Georgetown Women in International Affairs (GWIA) kicked off the fall semester with a well attended wine-and-cheese introductory mixer followed a few days later by an intimate talk with Ana Palacio, who was the first woman to serve as Foreign Affairs Minister of Spain.
The mixer saw record attendance with students mingling and learning about how to get more involved with the group after listening to Dean Lancaster wish them a good year and encourage them to help each other and work hard. The students got a chance to chat with Dean Lancaster and Associate Dean Jennifer Windsor and ask for some advice – something they will continue to do through GWIA as the year progresses.
A week later, GWIA sponsored the talk by Palacio. A lawyer by profession, specializing in international and European Union law, arbitration and mediation, Palacio has held senior positions in the government, business and academic worlds. She has been appointed senior fellow and lecturer at Yale University’s Jackson Institute for Global Affairs.
Palacio spoke about the necessity of jumping into the unknown and dealing with life’s “trump cards,” such as her cancer diagnosis. “I was told in a quite a brutal way: You are dying,” Palacio told the group, but she said she decided to live with cancer not because of cancer and didn’t hide it. “This period is where I realized there is much more generosity than you think,” she said.
“One has to be ready to adapt to new circumstances,” Palacio told about 30 people in McGhee Library on September 20. “Had I just thrown in the towel then can you imagine what I would have missed?”
Palacio said she’s always had jobs and has jumped from job to job when the opportunities presented themselves.“When you jump and accept risk, you are rewarded,” she said. But now she’s living what she calls a “composite” life, doing different things that interest her like consulting, writing and teaching. She said that the best way to deal with life’s transitions or when it comes time to reinvent oneself, to do it enthusiastically and to stop wishing for an old life.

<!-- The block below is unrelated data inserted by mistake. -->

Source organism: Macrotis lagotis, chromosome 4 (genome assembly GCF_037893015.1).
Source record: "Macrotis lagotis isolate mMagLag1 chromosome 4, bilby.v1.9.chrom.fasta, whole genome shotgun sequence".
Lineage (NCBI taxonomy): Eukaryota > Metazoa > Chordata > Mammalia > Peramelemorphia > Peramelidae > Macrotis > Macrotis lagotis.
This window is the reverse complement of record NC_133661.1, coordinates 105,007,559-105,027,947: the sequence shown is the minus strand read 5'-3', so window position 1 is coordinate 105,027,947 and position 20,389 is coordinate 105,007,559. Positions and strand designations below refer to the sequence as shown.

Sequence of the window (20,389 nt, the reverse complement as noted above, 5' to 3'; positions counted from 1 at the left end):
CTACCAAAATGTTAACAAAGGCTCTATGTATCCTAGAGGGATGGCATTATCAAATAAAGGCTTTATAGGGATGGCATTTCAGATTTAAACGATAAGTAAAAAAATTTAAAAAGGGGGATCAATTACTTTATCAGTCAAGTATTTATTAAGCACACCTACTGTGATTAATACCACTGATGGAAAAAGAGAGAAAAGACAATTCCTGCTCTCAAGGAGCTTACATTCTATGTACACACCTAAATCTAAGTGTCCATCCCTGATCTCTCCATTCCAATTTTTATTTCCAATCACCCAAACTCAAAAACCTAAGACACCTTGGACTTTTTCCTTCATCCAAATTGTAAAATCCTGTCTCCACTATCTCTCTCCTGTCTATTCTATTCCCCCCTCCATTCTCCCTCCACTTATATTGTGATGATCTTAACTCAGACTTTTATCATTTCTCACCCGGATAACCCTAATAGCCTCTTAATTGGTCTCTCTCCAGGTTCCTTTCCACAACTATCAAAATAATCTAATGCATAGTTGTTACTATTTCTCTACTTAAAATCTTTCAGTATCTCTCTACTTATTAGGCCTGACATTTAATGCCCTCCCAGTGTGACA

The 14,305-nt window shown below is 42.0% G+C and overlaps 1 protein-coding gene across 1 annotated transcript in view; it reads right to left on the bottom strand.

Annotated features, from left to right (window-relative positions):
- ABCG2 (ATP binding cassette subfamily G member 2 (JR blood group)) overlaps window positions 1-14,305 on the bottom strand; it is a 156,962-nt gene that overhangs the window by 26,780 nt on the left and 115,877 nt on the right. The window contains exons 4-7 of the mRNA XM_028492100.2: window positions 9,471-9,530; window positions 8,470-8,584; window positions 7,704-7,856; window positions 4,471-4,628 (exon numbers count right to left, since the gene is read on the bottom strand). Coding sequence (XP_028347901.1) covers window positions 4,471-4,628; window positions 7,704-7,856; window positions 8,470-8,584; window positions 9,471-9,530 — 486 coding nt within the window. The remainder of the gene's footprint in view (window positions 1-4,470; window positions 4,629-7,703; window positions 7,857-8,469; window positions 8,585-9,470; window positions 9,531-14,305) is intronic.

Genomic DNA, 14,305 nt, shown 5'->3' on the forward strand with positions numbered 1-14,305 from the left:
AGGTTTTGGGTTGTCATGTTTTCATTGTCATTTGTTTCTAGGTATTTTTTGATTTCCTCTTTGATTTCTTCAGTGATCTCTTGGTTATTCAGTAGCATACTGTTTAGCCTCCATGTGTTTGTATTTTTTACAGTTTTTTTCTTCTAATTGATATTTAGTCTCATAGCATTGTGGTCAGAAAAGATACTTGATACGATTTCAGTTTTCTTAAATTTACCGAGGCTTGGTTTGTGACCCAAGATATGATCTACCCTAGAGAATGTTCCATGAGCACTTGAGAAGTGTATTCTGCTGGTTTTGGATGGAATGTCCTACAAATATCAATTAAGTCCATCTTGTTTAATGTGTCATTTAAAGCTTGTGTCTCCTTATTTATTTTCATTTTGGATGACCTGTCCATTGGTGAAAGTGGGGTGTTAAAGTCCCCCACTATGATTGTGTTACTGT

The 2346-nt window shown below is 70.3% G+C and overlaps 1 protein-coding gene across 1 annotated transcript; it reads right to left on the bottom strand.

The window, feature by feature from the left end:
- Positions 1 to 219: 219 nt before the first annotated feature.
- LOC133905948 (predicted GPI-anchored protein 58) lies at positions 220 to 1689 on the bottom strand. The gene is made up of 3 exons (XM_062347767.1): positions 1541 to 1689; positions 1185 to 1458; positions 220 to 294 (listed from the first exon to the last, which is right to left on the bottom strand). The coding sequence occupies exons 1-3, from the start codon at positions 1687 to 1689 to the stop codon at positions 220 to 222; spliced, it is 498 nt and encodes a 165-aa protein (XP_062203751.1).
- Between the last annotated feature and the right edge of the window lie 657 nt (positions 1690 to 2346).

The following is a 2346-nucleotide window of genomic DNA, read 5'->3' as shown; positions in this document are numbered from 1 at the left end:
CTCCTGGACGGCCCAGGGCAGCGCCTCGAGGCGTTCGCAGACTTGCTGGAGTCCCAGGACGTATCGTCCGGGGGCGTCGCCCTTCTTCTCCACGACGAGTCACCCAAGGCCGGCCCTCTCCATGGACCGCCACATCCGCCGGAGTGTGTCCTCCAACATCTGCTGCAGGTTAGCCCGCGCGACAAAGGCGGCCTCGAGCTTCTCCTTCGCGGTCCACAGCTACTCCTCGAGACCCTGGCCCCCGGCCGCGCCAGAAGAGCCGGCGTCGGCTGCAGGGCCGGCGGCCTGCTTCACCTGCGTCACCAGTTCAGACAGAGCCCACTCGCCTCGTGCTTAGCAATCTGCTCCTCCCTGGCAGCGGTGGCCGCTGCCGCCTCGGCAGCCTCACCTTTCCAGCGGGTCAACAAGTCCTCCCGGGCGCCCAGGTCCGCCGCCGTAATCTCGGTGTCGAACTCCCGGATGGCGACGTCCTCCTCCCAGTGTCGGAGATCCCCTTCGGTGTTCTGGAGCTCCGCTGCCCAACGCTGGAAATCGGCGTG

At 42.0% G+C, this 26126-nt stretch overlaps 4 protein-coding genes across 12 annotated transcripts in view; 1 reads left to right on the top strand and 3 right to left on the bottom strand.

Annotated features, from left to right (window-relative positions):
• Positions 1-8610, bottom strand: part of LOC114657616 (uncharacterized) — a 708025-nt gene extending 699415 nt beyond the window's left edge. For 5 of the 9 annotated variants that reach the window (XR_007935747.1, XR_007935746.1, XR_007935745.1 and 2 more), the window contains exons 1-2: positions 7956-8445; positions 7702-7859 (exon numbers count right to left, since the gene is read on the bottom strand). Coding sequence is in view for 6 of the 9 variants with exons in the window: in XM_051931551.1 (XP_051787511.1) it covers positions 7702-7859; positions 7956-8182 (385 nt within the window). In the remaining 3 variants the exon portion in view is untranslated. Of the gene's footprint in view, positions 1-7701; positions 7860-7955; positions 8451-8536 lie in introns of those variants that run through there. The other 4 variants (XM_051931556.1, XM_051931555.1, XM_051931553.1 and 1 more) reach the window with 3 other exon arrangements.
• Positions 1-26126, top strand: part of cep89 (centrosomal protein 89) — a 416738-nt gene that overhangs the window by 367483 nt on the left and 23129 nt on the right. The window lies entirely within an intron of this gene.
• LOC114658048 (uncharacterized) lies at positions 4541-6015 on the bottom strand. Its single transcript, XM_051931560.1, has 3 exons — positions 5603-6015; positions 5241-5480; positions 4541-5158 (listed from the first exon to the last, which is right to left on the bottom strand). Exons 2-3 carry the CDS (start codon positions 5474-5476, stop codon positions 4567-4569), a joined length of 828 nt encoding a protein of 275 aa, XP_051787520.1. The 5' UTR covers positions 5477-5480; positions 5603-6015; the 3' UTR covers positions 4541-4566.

From there, students started asking Palacio for advice.
“In order to get anywhere, we have to work much harder than men,” she candidly told the group of mostly women. She followed by saying that women should make sure to pick something they’re passionate about as careers since they’re going to have to work very hard.
Palacio reiterated the importance of networking, urging the students to attend as many events, speeches, gallery openings – all different kinds of events – as possible because they never know who they will meet or what they will learn. She stressed the importance of relationships and generosity. “Helping people without expecting anything in return is the best investment you can make in your future,” Palacio said.
Palacio wrapped up by saying that there are no recipes for a successful career and life, but to not be timid.
“Be bold. Just go for it,” Palacio said.
Jen Lennon | October 2011
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